Performing Arts

Swedish music maestro advocates for cross-cultural collaboration


Swedish double bassist Ingrid Schyborger performs alongside nyatiti player/singer Makadem during the Music In a Chaotic World collaboration, coinciding with the Africa Climate Summit at the Alliance Francaise Gardens on Sept 6 2023. PHOTO | POOL

In a week where conversations in Nairobi have been dominated by debates on rescuing the planet from the existential threat of climate change, a musician whose songs are inspired by the beauty of nature staged an audacious cross-cultural collaboration in the city.

Swedish musician and composer Ingrid Schyborger combined her double bass with the nyatiti played by Kenyan vocalist and multi-instrumentalist Makadem, for a concert-themed 'Music in a Chaotic World, Nairobi' on Wednesday night.

“The two instruments have a similar sound even though the double bass produces a deeper rhythm,” explained Schyborger in an interview just before getting on stage at the Alliance Francaise Gardens.

“I have seen Makadem play the nyatiti a few times during my visits to Nairobi and so when I reached out to him for a collaboration, he was very excited. After a few rehearsals, we just connected musically.”

The concert began with the Swedish musician playing four songs accompanied by guitar, percussion and drum set. She then invited Makadem on stage where he switched to playing special arrangements of his popular songs including Mganga Mkuu, Obong’o Bless Me and Kisumu Bound Bus, for this setup.

Schyborger graduated from the prestigious Manhattan School of Music in New York in May this year with a Master’s Degree in Jazz Double Bass.

The 24-year-old applied to the school which has produced some of her idols including Linda May Han Oh, the Australian jazz bassist and composer who she also engaged as a private tutor.

“I started by playing cello and electric bass and so the transition to double bass was easy,” she says. She has been playing the double bass since the age of 17 after falling in love with jazz after attending a music camp at 16. “This is a wide genre and my style doesn’t quite fit in any category but I would say it is closer to modern jazz,” she says.

Schyborger draws inspiration for her music from nature. “As a child, I spent a lot of time outdoors, in the forests, and now you can see the impact of climate change as the trees have been cut. We are suffering the effects of pollution and even the snow that we had in Sweden is disappearing,” she says.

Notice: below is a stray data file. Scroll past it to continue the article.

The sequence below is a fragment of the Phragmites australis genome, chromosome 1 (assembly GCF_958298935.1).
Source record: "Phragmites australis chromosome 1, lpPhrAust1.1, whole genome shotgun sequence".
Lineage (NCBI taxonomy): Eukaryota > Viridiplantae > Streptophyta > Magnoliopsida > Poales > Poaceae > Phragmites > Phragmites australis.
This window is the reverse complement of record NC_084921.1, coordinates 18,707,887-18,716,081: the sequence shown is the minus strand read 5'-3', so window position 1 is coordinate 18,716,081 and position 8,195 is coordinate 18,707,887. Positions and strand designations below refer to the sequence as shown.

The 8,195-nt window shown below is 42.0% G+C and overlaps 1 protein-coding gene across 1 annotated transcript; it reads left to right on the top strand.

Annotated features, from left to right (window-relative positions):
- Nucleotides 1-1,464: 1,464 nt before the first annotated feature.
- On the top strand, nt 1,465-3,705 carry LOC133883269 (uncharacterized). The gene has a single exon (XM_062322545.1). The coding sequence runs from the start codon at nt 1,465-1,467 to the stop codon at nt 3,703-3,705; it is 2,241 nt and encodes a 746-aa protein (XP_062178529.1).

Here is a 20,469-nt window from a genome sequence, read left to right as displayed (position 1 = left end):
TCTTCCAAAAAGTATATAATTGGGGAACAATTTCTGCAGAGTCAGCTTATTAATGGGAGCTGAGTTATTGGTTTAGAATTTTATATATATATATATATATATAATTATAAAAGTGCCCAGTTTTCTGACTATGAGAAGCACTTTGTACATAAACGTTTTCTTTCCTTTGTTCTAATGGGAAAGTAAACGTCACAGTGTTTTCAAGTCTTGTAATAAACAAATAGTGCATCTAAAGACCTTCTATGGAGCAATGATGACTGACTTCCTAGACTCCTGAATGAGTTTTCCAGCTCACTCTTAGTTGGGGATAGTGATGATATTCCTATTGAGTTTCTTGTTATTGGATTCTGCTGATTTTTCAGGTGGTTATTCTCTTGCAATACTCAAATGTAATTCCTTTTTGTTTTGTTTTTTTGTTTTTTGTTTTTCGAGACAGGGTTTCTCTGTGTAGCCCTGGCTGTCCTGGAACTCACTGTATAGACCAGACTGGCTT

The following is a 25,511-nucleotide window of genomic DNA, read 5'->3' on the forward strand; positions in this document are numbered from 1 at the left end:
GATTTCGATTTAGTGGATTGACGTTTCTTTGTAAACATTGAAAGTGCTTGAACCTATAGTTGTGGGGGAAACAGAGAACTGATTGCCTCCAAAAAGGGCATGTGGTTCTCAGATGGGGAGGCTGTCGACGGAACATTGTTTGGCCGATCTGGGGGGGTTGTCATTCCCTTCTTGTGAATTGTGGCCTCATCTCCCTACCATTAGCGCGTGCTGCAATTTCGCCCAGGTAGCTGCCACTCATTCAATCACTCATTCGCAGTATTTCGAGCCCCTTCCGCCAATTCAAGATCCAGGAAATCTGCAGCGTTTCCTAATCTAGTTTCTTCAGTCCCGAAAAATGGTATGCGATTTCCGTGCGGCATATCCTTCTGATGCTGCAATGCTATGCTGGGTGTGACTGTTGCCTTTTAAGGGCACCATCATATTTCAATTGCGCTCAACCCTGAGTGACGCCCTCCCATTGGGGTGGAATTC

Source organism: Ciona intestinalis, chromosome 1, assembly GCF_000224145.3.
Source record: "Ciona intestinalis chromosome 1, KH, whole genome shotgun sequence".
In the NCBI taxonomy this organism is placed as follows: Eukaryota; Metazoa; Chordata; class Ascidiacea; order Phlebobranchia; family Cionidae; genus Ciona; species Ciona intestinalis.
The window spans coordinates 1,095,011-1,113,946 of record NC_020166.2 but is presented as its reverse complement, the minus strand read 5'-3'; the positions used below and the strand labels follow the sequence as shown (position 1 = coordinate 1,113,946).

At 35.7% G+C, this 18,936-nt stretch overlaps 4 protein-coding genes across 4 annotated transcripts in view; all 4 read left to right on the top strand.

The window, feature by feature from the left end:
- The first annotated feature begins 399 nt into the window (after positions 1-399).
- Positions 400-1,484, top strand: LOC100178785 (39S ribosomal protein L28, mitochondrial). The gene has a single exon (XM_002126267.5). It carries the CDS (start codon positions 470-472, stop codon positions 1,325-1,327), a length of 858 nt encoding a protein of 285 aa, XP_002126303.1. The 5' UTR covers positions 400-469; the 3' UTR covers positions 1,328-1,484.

The earth is blessed with the natural sound of music and Schyborger has been recording the sounds of birds singing, which she then translates into music for string arrangement.

In her new project which is writing music for string orchestra, she has found inspiration in the images of trees. “I live close to Arboretum in Nairobi and I take walks in the park and Karura and even Lumakanda in Western Kenya,” says Schyborger.

“Some of the species of birds produce music notes than can be transcribed into melodies,” she explains. “I sit on the piano, pick notes and transpose them.”

Originally from Stockholm, Sweden, Schyborger grew up surrounded by musical instruments and was playing the piano by the age of four. She studied classical cello for a year and switched to the electric and upright bass after hearing Swedish maestros like Anders Jormin and Martin Sjostedt and American jazz double bass icons like Ray Brown, Paul Chambers, Ron Carter, Percy Heath and Walter Page.

Schyborger studied for her undergraduate degree at the Royal College of Music in Stockholm with some of the country’s top instructors and then was admitted to the prestigious Manhattan School of Music for her Master’s degree.

“It is a very intense programme at the highest standards of music and of course, there was a whole culture change with the shift to the bustling atmosphere of New York,” she says.

“Some of the bassists that I admire are alumni of the institution so that made the connection very special. While studying, Schyborger has been working on her own recording projects and collaborating with other acts on their albums and EPs.

After a large number of forest fires occurred throughout Sweden during a summer of above-average hot temperatures in 2018, she composed music for The Fire Project the following year.

The Humane Strings in 2021 was a recital integrating a jazz quartet and a string quartet and illustrating how the double bass can be used in melodies and voicings.

Schyborger’s debut album 'In Love with the World' which has been two years in the making is currently in the mixing and mastering stage, scheduled for release in 2024.

The purpose of her music, she explains, is a journey through different landscapes while exploring what it means to be a human being living on earth.

That is why the collaboration of Western jazz and traditional African instrumentation, which coincided with the Africa Climate Summit, was a powerful representation of the possibilities that exist when communities move beyond existing barriers towards partnerships in seeking solutions to the world’s challenges.

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